— Courts and Criminals • Arthur Train

... his success in life, Henry St. George is the saddest of the authors portrayed by Mr. James. His SHADOWMERE was splendid, and its splendour is the measure of his shame—the shame he bore so bravely—in the ruck of his 'output.' He is the only one of those authors who did not do his best. Of him alone it may not be said that he was 'generous and delicate and pursued the prize.' He is a more pathetic figure than even Dencombe, the author of THE ...
— And Even Now - Essays • Max Beerbohm

... an out-thrust of snub bow and an upcock of square stern, and sag of waist—all of which accurately revealed ripe antiquity, just as a bell-crowned beaver and a swallow-tail coat with brass buttons would identify an old man in the ruck of newer fashions. She had seams like the wrinkles in the parchment skin of extreme old age. She carried a wooden figurehead under her bowsprit, the face and bust of a woman on whom an ancient woodcarver had bestowed his notion of a beatific smile; the result was an idiotic simper. The glorious ...
— Blow The Man Down - A Romance Of The Coast - 1916 • Holman Day

... was a young man and powerful, with a long reach and a skilled blade. He fairly hewed his way into the ruck of the dauntless sailors who had no more bricks to hurl. Several pirates were disabled, with broken arms or bloody crowns, but the others crowded forward, grunting as they slashed and stabbed, ...
— Blackbeard: Buccaneer • Ralph D. Paine

... an' a hundred miles through spring sweetness was a heap sight more temptin' to me; so I give in an' soon we was under way. "Where is the course laid out, Barbie?" I sez. "You know I won't see much of you back there in the ruck an' I want ...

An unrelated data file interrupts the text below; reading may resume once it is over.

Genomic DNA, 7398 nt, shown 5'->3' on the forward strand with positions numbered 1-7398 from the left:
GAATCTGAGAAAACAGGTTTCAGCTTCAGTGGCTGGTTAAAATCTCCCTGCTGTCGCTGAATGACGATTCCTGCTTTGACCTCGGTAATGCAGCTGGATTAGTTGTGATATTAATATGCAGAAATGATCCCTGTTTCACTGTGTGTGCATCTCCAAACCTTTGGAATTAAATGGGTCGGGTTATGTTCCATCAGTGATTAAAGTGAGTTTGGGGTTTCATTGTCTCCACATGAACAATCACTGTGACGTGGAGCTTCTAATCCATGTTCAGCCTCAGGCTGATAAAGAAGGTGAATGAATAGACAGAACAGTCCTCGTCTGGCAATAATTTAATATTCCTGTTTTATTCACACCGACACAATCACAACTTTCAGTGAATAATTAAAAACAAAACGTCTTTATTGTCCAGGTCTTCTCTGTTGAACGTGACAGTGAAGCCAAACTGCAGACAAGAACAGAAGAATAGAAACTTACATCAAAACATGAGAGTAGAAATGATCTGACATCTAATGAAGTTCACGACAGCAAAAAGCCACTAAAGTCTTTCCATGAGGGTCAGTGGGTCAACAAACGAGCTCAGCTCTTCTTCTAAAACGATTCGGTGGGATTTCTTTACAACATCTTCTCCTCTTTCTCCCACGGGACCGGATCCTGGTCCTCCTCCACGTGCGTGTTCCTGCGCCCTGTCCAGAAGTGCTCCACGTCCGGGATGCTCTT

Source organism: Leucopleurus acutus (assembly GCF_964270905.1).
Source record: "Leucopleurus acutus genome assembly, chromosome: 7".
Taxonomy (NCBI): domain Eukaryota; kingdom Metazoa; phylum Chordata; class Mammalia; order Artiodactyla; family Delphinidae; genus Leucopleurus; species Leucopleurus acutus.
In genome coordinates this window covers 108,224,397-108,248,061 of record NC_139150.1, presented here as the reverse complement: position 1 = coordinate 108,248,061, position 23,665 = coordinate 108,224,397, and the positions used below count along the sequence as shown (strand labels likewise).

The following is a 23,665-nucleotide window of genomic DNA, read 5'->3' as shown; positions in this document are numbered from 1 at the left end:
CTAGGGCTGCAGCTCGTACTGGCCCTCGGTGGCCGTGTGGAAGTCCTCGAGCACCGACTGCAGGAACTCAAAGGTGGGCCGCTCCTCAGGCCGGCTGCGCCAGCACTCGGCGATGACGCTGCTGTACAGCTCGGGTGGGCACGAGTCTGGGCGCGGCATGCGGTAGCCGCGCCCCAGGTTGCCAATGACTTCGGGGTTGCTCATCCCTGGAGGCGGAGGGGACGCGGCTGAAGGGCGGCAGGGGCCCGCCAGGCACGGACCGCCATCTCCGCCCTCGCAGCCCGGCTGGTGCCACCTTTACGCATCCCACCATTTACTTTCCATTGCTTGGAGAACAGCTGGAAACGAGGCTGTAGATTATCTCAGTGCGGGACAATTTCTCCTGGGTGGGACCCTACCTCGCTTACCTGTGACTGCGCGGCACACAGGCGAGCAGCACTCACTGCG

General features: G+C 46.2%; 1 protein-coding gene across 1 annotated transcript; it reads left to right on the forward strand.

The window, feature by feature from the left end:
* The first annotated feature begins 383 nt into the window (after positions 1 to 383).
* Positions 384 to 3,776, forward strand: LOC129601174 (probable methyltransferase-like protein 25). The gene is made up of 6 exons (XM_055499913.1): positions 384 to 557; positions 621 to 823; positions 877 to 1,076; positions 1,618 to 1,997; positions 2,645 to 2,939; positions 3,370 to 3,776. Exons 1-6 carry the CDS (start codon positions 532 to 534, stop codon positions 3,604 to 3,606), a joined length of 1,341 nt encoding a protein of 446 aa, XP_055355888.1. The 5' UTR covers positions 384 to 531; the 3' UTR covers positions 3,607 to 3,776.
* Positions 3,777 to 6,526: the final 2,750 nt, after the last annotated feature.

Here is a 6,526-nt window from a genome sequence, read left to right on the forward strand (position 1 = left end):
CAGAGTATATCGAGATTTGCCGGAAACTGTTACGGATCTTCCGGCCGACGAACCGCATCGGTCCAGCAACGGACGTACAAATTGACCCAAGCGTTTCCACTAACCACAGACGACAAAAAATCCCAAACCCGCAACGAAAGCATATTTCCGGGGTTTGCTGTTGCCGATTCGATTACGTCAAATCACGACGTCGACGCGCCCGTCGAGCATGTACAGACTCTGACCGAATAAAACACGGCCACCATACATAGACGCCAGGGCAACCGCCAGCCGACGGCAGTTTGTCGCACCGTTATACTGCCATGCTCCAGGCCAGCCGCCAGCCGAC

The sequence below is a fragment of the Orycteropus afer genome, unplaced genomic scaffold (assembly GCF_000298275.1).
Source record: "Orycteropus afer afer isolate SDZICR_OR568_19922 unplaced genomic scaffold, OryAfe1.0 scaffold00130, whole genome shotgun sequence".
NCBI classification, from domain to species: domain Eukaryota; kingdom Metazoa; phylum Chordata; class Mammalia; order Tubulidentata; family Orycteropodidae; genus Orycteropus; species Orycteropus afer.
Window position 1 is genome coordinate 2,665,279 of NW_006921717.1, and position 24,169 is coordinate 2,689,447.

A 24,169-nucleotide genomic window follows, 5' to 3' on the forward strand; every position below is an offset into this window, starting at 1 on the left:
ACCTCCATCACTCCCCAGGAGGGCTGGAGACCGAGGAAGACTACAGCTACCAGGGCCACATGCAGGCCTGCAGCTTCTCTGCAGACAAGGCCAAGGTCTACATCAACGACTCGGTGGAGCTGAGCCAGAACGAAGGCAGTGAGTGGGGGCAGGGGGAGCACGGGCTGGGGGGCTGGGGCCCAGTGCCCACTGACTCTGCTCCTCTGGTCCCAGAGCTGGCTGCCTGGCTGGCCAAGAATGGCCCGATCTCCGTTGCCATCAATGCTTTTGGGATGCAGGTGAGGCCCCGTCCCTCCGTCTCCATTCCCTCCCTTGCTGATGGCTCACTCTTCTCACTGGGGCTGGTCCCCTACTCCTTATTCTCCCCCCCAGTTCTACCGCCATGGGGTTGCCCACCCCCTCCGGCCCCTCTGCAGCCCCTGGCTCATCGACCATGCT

— Happy Hawkins • Robert Alexander Wason

... Belgravian swamp over which the malarian vapours of falsehood, and slander, and self-seeking, and prurient imaginings hang dense and thick. She would rise to the loftier table-land of that really great world which governs and admonishes the ruck of mankind by examples of noble deeds and noble thoughts; the world of statesmen, and soldiers, and thinkers, and reformers; the ...
— Phantom Fortune, A Novel • M. E. Braddon

... in the race. A few broken down; two or three bolted. Several show in advance of the ruck. CASSOCK, a black colt, seems to be ahead of the rest; those black colts commonly get the start, I have noticed, of the others, in the first ...
— The Autocrat of the Breakfast Table • Oliver Wendell Holmes

... women bear the discomforts of gestation and the actual perils and pangs of birth with exemplary fortitude: and it is a gross slander for anyone to maintain that a few cowardly and degenerate individuals really represent that devoted sex. But these writers are indeed well out of the ruck of ordinary humanity, because they tell us that "whatever the means employed, and whether righteous or not, the propensity to limit the highest form of life operates silently and steadily amongst the more thoughtful members of all civilized ...
— Birth Control • Halliday G. Sutherland

... genius of a Beethoven, or a Goethe, or a Michael Angelo—or if he were 'a heaven-born general,' like Clive, it would be different; he would have some purpose and motive in his existence. But for the ruck of humanity, what can they do but enjoy ...
— The Lovels of Arden • M. E. Braddon

... all words by the fire-gleam, bent, wizened, blue, the Things swarmed toward them in a vague and shifting mass, a ruck of horror. ...